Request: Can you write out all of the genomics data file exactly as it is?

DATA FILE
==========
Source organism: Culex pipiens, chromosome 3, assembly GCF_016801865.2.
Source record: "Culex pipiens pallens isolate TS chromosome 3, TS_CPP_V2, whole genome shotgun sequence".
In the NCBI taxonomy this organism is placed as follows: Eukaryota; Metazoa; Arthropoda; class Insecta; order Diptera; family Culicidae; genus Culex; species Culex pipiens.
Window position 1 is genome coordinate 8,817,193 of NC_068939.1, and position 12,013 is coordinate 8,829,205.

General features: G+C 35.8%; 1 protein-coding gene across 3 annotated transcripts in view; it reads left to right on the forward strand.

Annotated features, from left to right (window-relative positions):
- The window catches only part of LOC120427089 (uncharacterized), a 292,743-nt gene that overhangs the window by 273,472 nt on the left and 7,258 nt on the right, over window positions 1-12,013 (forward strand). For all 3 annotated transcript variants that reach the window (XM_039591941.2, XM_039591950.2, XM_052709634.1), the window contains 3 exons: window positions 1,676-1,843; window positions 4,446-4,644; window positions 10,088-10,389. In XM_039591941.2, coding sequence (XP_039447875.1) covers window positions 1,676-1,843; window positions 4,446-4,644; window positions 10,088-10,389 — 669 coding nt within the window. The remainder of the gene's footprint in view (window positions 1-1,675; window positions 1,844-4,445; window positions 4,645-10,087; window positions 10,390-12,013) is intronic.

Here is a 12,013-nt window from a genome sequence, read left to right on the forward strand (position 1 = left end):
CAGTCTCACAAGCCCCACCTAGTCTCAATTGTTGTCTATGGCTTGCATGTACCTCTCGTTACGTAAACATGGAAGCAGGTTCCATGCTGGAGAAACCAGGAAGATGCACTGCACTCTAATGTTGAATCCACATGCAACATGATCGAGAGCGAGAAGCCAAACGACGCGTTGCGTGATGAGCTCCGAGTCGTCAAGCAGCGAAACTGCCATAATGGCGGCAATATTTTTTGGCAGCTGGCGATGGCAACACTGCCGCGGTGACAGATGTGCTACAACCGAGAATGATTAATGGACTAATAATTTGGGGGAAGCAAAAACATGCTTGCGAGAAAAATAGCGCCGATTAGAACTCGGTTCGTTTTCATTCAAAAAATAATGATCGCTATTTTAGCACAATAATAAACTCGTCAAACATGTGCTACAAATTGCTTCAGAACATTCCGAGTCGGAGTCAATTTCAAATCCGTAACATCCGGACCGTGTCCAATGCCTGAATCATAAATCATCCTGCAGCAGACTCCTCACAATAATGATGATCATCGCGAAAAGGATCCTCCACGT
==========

Source organism: Culex pipiens, chromosome 3, assembly GCF_016801865.2.
Source record: "Culex pipiens pallens isolate TS chromosome 3, TS_CPP_V2, whole genome shotgun sequence".
In the NCBI taxonomy this organism is placed as follows: Eukaryota; Metazoa; Arthropoda; class Insecta; order Diptera; family Culicidae; genus Culex; species Culex pipiens.
Window position 1 is genome coordinate 8,817,193 of NC_068939.1, and position 12,013 is coordinate 8,829,205.

General features: G+C 35.8%; 1 protein-coding gene across 3 annotated transcripts in view; it reads left to right on the forward strand.

Annotated features, from left to right (window-relative positions):
- The window catches only part of LOC120427089 (uncharacterized), a 292,743-nt gene that overhangs the window by 273,472 nt on the left and 7,258 nt on the right, over window positions 1-12,013 (forward strand). For all 3 annotated transcript variants that reach the window (XM_039591941.2, XM_039591950.2, XM_052709634.1), the window contains 3 exons: window positions 1,676-1,843; window positions 4,446-4,644; window positions 10,088-10,389. In XM_039591941.2, coding sequence (XP_039447875.1) covers window positions 1,676-1,843; window positions 4,446-4,644; window positions 10,088-10,389 — 669 coding nt within the window. The remainder of the gene's footprint in view (window positions 1-1,675; window positions 1,844-4,445; window positions 4,645-10,087; window positions 10,390-12,013) is intronic.

Here is a 12,013-nt window from a genome sequence, read left to right on the forward strand (position 1 = left end):
CAGTCTCACAAGCCCCACCTAGTCTCAATTGTTGTCTATGGCTTGCATGTACCTCTCGTTACGTAAACATGGAAGCAGGTTCCATGCTGGAGAAACCAGGAAGATGCACTGCACTCTAATGTTGAATCCACATGCAACATGATCGAGAGCGAGAAGCCAAACGACGCGTTGCGTGATGAGCTCCGAGTCGTCAAGCAGCGAAACTGCCATAATGGCGGCAATATTTTTTGGCAGCTGGCGATGGCAACACTGCCGCGGTGACAGATGTGCTACAACCGAGAATGATTAATGGACTAATAATTTGGGGGAAGCAAAAACATGCTTGCGAGAAAAATAGCGCCGATTAGAACTCGGTTCGTTTTCATTCAAAAAATAATGATCGCTATTTTAGCACAATAATAAACTCGTCAAACATGTGCTACAAATTGCTTCAGAACATTCCGAGTCGGAGTCAATTTCAAATCCGTAACATCCGGACCGTGTCCAATGCCTGAATCATAAATCATCCTGCAGCAGACTCCTCACAATAATGATGATCATCGCGAAAAGGATCCTCCACGT